No Time Dad

A blog about web development written by a busy dad

CSS Full Width li Links

A pattern for building side navigation menus I use regularly is to create a nav element with an ol (ordered list) containing each link as li (list item) elements. I always remove the styling from the ol element, as it’s not needed for side navigations.

I think it’s a good idea to let the user know which page they’re currently viewing, and which link they might be hovering on. The latter might be overkill, but I think it’s a nice touch. The navigation looks something like the below, with the corresponding html and css beneath it.

<nav>
  <ol>
    <li><a class="nav_item active" href="#1">Link 1</a></li>
    <li><a class="nav_item" href="#2">Link 2</a></li>
    <li><a class="nav_item" href="#3">Link 3</a></li>
  </ol>
</nav>
ol {
  margin: 0;
  list-style: none;
}

.nav_item:hover {
  background-color: deepskyblue;
}

.active {
  background-color: deeppink;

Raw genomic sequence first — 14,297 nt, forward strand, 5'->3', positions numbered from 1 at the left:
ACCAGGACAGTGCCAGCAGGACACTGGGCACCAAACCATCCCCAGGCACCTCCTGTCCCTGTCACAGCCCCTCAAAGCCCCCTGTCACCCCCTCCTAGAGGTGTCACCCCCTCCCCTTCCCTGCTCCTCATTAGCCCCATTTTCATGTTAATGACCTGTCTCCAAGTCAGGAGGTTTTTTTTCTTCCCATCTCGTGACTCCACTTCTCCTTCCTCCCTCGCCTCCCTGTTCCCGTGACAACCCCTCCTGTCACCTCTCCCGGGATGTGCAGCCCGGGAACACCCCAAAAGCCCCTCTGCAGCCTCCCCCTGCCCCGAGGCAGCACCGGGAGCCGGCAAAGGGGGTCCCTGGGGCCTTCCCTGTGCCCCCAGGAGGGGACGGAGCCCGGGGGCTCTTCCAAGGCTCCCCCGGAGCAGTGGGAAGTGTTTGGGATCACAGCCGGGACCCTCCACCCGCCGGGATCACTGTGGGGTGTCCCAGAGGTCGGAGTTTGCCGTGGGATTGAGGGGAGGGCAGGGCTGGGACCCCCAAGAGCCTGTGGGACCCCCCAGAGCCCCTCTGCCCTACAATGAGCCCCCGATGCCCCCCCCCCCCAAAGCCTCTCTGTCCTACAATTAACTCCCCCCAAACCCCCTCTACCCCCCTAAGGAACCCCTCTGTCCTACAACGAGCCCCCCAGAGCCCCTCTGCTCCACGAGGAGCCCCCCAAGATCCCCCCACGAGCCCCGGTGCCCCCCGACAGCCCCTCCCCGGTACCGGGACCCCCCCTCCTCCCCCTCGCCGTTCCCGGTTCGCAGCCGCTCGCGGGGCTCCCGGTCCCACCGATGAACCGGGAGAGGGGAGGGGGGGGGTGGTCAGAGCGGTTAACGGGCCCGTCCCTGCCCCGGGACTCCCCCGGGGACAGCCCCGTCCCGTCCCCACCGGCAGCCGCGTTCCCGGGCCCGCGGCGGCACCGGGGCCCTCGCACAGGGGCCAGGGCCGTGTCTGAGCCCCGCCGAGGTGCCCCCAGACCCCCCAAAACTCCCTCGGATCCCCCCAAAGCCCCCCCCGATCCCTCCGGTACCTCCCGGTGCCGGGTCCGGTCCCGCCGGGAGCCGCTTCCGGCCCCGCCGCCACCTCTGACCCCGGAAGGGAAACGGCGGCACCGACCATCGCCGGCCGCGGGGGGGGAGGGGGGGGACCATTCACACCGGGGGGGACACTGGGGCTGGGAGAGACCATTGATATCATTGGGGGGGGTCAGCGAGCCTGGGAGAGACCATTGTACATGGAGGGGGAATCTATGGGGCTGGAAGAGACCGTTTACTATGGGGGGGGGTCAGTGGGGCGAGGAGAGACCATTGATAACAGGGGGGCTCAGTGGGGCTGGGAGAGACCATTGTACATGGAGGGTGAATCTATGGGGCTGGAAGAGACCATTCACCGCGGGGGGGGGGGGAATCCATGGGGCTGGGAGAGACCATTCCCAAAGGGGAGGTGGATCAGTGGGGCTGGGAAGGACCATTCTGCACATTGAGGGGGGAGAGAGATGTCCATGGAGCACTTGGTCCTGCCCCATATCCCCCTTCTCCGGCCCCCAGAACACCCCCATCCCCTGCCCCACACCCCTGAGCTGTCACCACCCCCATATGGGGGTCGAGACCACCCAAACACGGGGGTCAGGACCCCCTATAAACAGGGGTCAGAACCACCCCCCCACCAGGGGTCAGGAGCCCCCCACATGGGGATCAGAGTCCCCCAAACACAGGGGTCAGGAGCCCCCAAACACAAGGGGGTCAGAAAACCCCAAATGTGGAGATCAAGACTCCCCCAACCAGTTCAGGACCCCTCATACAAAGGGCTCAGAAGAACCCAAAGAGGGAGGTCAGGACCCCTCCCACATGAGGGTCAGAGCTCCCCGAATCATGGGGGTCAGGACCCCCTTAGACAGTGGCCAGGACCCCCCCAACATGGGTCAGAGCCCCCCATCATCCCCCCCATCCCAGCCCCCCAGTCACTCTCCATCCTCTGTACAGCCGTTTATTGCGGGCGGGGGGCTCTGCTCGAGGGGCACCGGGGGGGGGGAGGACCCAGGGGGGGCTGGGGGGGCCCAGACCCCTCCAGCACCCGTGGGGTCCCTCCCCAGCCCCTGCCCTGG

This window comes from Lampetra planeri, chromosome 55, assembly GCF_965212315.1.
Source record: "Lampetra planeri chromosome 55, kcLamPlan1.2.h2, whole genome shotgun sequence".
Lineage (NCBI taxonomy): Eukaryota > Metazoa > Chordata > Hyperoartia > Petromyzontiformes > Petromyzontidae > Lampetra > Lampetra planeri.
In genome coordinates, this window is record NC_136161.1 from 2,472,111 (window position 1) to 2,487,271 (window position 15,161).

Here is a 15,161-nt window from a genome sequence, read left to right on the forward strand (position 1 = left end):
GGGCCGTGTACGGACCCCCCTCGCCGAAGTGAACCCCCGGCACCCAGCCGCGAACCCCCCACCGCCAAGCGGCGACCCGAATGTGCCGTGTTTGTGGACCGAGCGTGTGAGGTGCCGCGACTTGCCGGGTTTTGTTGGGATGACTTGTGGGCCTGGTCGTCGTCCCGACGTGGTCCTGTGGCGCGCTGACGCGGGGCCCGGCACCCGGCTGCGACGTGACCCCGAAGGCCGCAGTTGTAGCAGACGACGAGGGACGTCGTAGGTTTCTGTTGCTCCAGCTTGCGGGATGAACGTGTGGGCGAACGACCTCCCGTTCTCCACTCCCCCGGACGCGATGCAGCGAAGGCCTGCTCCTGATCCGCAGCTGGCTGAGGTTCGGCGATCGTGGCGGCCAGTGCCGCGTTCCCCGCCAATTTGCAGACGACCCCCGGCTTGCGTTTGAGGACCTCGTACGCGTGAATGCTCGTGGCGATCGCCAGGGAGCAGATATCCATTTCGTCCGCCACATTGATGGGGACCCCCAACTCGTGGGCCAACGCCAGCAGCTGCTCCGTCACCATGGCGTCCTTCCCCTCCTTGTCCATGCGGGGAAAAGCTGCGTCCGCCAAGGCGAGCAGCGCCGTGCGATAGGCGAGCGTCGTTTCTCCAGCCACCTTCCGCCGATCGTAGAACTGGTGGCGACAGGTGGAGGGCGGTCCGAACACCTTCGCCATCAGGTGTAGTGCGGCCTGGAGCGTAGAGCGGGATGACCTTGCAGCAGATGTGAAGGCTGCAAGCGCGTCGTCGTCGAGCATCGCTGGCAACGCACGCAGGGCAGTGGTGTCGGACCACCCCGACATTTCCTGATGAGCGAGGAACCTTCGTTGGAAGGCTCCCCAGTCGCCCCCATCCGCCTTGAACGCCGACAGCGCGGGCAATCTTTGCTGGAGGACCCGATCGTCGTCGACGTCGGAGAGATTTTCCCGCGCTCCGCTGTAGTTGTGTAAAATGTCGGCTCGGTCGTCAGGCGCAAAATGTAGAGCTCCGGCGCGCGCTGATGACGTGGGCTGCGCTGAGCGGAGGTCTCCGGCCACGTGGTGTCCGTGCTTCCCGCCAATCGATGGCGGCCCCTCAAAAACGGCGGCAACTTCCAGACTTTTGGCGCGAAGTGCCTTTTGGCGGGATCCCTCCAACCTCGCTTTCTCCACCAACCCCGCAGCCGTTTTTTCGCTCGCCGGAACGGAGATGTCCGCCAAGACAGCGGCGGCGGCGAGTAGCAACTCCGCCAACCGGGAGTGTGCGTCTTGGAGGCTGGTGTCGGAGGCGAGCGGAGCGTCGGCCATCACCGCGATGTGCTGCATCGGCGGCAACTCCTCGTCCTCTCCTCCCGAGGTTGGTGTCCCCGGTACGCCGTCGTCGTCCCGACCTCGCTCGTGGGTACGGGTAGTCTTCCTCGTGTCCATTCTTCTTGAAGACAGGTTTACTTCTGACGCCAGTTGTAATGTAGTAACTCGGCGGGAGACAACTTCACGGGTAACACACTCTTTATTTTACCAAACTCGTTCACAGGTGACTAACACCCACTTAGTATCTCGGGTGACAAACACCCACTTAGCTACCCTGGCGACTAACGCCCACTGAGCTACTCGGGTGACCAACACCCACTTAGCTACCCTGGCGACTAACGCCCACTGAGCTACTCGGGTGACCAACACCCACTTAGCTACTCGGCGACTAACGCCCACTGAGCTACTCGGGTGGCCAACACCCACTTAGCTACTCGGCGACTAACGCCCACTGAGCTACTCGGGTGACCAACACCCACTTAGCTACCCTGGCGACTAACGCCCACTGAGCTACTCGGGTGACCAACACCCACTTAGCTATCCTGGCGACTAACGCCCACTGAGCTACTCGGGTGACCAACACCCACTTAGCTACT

}

In the example above, the nav_item background-color is the length of the text instead of the entire width of the li element. The reason this happens is because the li element comes with the default display property value of list-item. This value prevents the contents of the list item element to take up the entire width.

An easy way to fix this and create a full width li link is to convert the a element to a flexbox container. This is done by adding display flex to the nav_item selector. The html is the same as shown above, but the css changes slightly as shown below.

ol {
  margin: 0;
  list-style: none;
}

.nav_item {
  /* Initialize a flexbox container so the li element contents will fill available space */
  display: flex;
}

.nav_item:hover {
  background-color: deepskyblue;
}

.active {
  background-color: deeppink;
}
<nav>
  <ol>
    <li><a class="nav_item active" href="#1">Link 1</a></li>
    <li><a class="nav_item" href="#2">Link 2</a></li>
    <li><a class="nav_item" href="#3">Link 3</a></li>
  </ol>
</nav>

An added benefit of this approach is that since the a element is a flexbox container, we have access to all of the helpful flexbox properties like align-items and justify-content. These are expecially helpful if there is an icon in the nav link. Or for ensuring the spacing is even.